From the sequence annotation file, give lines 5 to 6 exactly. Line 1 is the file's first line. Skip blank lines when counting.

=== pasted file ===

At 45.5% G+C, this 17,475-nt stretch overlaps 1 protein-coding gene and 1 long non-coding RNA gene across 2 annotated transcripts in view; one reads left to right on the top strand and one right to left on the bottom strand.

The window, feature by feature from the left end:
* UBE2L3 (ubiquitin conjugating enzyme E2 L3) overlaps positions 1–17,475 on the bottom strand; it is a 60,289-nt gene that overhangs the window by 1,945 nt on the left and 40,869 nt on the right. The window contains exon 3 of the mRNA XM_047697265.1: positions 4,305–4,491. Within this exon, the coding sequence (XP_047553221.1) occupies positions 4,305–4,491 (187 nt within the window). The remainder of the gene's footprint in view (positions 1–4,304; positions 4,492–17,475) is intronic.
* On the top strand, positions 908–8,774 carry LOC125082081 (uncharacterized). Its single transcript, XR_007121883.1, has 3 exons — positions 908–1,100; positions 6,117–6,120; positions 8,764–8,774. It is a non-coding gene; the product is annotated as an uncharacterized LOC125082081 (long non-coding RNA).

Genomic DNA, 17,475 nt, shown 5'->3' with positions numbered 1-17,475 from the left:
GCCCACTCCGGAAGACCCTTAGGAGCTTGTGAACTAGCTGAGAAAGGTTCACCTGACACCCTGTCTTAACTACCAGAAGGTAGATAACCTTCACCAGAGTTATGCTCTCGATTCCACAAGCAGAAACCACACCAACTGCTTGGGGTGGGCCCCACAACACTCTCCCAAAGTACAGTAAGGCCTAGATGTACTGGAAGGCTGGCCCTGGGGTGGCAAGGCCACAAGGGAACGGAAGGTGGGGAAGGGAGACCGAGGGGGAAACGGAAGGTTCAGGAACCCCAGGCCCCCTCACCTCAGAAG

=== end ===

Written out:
Genomic DNA, 17,475 nt, shown 5'->3' with positions numbered 1-17,475 from the left:
GCCCACTCCGGAAGACCCTTAGGAGCTTGTGAACTAGCTGAGAAAGGTTCACCTGACACCCTGTCTTAACTACCAGAAGGTAGATAACCTTCACCAGAGTTATGCTCTCGATTCCACAAGCAGAAACCACACCAACTGCTTGGGGTGGGCCCCACAACACTCTCCCAAAGTACAGTAAGGCCTAGATGTACTGGAAGGCTGGCCCTGGGGTGGCAAGGCCACAAGGGAACGGAAGGTGGGGAAGGGAGACCGAGGGGGAAACGGAAGGTTCAGGAACCCCAGGCCCCCTCACCTCAGAAG